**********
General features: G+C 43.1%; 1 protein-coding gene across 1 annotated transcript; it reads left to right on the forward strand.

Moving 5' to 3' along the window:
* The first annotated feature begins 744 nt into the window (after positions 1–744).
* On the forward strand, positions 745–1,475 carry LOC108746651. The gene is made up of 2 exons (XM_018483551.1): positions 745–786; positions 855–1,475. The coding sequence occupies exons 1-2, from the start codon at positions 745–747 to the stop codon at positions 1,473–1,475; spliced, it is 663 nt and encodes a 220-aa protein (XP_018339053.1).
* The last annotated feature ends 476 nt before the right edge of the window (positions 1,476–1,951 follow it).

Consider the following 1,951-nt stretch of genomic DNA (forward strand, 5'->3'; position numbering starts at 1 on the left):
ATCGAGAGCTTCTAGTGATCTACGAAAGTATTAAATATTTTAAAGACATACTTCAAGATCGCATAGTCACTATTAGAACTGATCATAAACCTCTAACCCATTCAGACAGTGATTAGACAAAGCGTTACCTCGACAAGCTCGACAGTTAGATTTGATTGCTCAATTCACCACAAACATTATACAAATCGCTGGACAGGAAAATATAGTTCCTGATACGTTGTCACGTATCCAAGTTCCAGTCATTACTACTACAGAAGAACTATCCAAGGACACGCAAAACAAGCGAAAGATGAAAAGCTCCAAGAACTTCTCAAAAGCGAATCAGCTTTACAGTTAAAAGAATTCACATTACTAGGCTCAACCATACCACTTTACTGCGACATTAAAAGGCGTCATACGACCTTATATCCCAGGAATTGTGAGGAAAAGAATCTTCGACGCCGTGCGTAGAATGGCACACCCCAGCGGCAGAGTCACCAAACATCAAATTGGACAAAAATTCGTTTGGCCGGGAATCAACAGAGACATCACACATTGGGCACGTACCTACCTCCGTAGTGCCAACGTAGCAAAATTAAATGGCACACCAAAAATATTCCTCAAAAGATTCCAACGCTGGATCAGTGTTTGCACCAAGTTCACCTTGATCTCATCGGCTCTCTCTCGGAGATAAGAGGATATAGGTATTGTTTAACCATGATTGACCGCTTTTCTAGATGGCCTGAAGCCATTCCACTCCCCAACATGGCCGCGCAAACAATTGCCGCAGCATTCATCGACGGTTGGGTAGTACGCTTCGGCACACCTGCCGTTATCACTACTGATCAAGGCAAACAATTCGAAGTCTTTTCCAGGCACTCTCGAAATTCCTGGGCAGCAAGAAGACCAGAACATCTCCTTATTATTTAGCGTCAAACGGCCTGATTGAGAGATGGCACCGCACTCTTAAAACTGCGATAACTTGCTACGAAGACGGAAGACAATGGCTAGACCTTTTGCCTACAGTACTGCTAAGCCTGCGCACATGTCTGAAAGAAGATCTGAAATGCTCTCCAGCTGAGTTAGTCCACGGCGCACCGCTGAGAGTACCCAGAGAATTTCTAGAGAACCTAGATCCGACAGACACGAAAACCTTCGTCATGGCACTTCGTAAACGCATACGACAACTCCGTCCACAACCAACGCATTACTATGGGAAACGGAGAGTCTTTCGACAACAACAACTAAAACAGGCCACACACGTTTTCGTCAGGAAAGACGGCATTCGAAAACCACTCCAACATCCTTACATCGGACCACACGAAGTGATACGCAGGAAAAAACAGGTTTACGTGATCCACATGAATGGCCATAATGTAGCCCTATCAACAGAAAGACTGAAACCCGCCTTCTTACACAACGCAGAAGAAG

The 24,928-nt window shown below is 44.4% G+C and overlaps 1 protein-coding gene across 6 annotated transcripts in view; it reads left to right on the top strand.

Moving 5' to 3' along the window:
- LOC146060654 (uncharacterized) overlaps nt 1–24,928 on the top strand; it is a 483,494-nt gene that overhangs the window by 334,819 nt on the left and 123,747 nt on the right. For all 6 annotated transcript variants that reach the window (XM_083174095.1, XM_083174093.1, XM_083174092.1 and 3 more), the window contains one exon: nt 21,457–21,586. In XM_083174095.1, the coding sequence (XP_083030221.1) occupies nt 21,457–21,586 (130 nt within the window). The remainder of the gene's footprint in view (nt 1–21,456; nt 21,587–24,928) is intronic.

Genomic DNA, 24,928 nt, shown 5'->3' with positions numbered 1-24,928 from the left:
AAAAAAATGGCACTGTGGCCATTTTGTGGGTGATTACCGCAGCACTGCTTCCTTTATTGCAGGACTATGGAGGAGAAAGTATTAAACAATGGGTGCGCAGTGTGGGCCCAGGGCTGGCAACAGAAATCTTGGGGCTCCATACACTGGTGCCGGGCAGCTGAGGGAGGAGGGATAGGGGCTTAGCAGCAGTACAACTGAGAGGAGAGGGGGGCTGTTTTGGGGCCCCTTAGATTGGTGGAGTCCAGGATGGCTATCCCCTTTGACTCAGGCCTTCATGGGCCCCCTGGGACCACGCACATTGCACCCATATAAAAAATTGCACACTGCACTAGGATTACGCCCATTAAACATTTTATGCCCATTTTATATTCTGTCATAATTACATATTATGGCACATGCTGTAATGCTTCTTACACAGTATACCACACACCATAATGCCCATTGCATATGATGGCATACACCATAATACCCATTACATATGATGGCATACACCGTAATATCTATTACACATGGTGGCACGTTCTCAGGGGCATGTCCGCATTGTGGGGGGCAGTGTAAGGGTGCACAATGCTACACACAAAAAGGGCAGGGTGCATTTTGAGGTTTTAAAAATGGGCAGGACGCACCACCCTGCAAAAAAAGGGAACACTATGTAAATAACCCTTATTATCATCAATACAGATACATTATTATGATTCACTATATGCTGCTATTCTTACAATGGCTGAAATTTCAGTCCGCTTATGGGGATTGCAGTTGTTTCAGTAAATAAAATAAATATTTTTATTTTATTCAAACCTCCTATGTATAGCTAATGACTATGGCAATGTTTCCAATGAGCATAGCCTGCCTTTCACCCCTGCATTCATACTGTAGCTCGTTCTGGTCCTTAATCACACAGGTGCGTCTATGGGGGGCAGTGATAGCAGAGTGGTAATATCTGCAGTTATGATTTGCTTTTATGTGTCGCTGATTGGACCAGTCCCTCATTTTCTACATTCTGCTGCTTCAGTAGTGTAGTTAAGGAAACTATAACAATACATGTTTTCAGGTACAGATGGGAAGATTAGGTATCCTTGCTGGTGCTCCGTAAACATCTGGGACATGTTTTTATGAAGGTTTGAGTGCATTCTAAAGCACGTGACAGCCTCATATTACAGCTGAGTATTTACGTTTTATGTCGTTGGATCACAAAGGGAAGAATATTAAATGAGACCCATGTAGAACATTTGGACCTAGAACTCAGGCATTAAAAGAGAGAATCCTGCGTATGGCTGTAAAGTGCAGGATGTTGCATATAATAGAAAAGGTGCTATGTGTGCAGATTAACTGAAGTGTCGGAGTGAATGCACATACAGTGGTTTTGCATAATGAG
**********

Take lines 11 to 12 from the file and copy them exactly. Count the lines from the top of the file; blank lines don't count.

Genomic DNA, 24,928 nt, shown 5'->3' with positions numbered 1-24,928 from the left:
AAAAAAATGGCACTGTGGCCATTTTGTGGGTGATTACCGCAGCACTGCTTCCTTTATTGCAGGACTATGGAGGAGAAAGTATTAAACAATGGGTGCGCAGTGTGGGCCCAGGGCTGGCAACAGAAATCTTGGGGCTCCATACACTGGTGCCGGGCAGCTGAGGGAGGAGGGATAGGGGCTTAGCAGCAGTACAACTGAGAGGAGAGGGGGGCTGTTTTGGGGCCCCTTAGATTGGTGGAGTCCAGGATGGCTATCCCCTTTGACTCAGGCCTTCATGGGCCCCCTGGGACCACGCACATTGCACCCATATAAAAAATTGCACACTGCACTAGGATTACGCCCATTAAACATTTTATGCCCATTTTATATTCTGTCATAATTACATATTATGGCACATGCTGTAATGCTTCTTACACAGTATACCACACACCATAATGCCCATTGCATATGATGGCATACACCATAATACCCATTACATATGATGGCATACACCGTAATATCTATTACACATGGTGGCACGTTCTCAGGGGCATGTCCGCATTGTGGGGGGCAGTGTAAGGGTGCACAATGCTACACACAAAAAGGGCAGGGTGCATTTTGAGGTTTTAAAAATGGGCAGGACGCACCACCCTGCAAAAAAAGGGAACACTATGTAAATAACCCTTATTATCATCAATACAGATACATTATTATGATTCACTATATGCTGCTATTCTTACAATGGCTGAAATTTCAGTCCGCTTATGGGGATTGCAGTTGTTTCAGTAAATAAAATAAATATTTTTATTTTATTCAAACCTCCTATGTATAGCTAATGACTATGGCAATGTTTCCAATGAGCATAGCCTGCCTTTCACCCCTGCATTCATACTGTAGCTCGTTCTGGTCCTTAATCACACAGGTGCGTCTATGGGGGGCAGTGATAGCAGAGTGGTAATATCTGCAGTTATGATTTGCTTTTATGTGTCGCTGATTGGACCAGTCCCTCATTTTCTACATTCTGCTGCTTCAGTAGTGTAGTTAAGGAAACTATAACAATACATGTTTTCAGGTACAGATGGGAAGATTAGGTATCCTTGCTGGTGCTCCGTAAACATCTGGGACATGTTTTTATGAAGGTTTGAGTGCATTCTAAAGCACGTGACAGCCTCATATTACAGCTGAGTATTTACGTTTTATGTCGTTGGATCACAAAGGGAAGAATATTAAATGAGACCCATGTAGAACATTTGGACCTAGAACTCAGGCATTAAAAGAGAGAATCCTGCGTATGGCTGTAAAGTGCAGGATGTTGCATATAATAGAAAAGGTGCTATGTGTGCAGATTAACTGAAGTGTCGGAGTGAATGCACATACAGTGGTTTTGCATAATGAG